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Is social enterprise the new CSR?

League of Corporate Foundations to discuss new trends, issues on sustainability at 11th CSR Expo

(Manila, Philippines, June 6, 2012) – For more than 50 years, the concept of corporate social responsibility (CSR) has gradually emerged as a significant theme among the larger business community. From mere giving or philanthropy, the idea of ‘giving back’ to the society has slowly become a trend which eventually evolved as a culture among large corporations, giving birth to the term ‘corporate social responsibility.’ The new term underscored the nature of the CSR agenda as a corporate initiative integrated with the core business strategy, rather than a series of independent activities.

As both the trends in the business sector and the needs of communities change through time, this paradigm shift continues to open new areas of development in CSR to address issues on making initiatives sustainable. Yet another CSR model is emerging—the social enterprise, involving bigger responsibilities and, in many cases, deeper commitments.

For 15 years, the League of Corporate Foundations (LCF) has been the catalyst in promoting strategic practice of CSR among businesses. In its annual CSR Expo, which will take place July 5 and 6 at the SMX Convention Center, LCF will address current issues on CSR and explore new strategies in making CSR programs relevant and sustainable. This year’s Expo is themed “Transforming the Business of Giving Back.”

“The Expo gives exposure to replicable examples or best practice and so it has inculcated in many corporate minds the beauty of having a CSR program,” says Pacita Juan, president of the Philippine Coffee Board, founder and former president of Figaro Coffee Company and Figaro Foundation, and a former trustee and president of LCF. She has almost 10 years of experience in CSR projects.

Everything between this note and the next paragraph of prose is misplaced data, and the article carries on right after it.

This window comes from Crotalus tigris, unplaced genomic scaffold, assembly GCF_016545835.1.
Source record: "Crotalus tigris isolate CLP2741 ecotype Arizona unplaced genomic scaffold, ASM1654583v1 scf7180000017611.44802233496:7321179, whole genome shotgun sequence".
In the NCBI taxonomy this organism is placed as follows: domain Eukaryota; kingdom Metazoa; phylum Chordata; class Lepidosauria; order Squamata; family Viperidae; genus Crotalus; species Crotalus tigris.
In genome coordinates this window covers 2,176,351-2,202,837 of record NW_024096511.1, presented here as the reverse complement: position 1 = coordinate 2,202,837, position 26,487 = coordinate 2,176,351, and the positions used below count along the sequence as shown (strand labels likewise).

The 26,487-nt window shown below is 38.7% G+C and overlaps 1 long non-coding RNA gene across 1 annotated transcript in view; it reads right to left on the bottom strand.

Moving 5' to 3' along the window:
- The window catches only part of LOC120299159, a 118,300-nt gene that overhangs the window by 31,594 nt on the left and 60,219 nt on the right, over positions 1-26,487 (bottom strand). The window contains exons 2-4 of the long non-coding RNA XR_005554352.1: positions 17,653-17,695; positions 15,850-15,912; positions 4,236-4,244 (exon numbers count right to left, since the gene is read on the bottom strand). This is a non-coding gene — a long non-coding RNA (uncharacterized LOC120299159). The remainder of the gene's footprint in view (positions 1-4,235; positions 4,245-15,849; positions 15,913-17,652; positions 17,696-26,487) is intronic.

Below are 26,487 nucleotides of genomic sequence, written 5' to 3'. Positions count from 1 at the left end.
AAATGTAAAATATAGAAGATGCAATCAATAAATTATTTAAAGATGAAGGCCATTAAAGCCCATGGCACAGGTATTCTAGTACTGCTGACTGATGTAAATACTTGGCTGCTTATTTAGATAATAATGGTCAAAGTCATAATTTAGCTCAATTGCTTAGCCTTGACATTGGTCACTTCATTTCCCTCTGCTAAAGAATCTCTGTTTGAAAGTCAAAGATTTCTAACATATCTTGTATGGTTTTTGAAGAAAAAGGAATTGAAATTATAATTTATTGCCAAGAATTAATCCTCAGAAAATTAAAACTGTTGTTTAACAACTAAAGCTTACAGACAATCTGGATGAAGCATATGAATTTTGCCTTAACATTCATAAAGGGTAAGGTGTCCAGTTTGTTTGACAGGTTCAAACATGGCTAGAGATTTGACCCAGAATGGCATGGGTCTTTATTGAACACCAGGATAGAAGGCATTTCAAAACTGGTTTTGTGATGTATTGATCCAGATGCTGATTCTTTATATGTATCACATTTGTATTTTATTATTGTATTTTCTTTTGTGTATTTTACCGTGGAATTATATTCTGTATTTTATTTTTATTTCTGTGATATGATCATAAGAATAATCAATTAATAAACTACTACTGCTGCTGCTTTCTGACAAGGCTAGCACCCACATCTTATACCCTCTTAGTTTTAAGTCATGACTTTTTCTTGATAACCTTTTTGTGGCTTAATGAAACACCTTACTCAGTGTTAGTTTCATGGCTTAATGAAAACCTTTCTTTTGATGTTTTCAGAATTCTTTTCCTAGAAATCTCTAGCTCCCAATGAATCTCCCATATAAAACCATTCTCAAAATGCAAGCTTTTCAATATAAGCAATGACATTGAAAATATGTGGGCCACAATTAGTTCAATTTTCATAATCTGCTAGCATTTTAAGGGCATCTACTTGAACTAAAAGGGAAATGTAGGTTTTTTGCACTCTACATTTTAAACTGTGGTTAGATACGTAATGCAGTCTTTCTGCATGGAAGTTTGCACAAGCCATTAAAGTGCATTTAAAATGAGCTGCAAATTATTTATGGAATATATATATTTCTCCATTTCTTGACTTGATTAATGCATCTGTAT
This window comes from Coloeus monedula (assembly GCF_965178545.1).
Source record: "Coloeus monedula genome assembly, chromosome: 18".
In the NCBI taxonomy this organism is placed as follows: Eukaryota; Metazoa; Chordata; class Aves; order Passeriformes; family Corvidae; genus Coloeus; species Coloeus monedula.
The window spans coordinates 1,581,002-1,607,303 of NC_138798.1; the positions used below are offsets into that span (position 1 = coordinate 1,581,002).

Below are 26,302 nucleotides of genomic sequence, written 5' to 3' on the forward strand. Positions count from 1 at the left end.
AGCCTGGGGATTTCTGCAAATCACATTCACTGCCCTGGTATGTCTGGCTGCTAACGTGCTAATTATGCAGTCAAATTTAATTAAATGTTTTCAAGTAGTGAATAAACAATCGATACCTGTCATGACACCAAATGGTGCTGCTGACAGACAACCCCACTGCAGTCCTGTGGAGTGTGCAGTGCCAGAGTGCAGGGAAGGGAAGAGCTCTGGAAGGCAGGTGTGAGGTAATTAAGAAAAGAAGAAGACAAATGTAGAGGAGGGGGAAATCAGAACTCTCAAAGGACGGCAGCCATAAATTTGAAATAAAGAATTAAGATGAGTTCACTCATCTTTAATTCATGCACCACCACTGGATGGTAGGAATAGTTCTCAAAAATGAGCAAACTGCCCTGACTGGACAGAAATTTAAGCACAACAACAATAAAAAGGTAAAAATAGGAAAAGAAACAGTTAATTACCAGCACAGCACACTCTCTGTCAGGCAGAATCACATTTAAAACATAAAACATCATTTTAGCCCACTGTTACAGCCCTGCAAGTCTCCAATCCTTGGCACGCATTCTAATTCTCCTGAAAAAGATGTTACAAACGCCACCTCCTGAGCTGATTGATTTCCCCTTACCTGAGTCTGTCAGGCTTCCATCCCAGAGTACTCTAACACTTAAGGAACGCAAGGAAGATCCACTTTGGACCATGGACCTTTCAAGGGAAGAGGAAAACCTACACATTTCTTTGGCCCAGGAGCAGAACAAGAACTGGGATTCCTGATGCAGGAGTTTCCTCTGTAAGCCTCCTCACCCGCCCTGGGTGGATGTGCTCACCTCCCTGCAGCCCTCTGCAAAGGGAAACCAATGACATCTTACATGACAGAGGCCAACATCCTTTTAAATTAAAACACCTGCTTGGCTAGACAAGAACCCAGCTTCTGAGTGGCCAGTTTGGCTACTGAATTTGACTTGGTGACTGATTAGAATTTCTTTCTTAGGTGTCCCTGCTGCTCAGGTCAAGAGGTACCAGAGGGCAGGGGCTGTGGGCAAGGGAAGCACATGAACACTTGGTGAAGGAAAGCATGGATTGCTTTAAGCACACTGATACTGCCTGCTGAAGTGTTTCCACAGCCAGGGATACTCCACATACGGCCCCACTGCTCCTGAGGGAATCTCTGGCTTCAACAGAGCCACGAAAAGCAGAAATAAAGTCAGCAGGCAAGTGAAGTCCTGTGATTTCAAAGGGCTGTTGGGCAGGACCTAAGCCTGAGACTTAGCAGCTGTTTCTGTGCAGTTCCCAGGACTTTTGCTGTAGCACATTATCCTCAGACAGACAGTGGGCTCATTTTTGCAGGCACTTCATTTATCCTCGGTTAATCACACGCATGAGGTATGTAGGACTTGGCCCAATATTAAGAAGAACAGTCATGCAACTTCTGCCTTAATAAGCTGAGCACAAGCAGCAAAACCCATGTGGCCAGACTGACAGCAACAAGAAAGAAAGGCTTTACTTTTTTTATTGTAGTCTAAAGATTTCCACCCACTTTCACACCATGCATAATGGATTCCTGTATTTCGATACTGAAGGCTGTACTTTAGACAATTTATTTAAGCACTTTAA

“It’s difficult to say this but all companies must be social enterprises in an ideal world. It must come from the heart. And must come from a business need. Otherwise it will just be charity, whitewash or greenwash,” says Juan. “I hope LCF continues to be the driving force behind our public companies who still do not practice CSR. LCF should also embrace SMEs (small and medium enterprises) because they are a big part of the business landscape.”

Social enterprise has two goals: to achieve social, cultural, community economic or environmental outcomes, and to earn revenue (Centre for Community Enterprise). With a bigger premise and more focused targets, building a social enterprise poses challenges for companies.

“Challenges are present when your business partners do not believe in CSR.  As a CEO, even if your employees may believe in CSR, you must always check with your investor-partners if they also believe in CSR.” Juan also believes that company executives must be the ones leading the CSR efforts of their companies. “The CEO must lead it, live it, and be outlived by it.”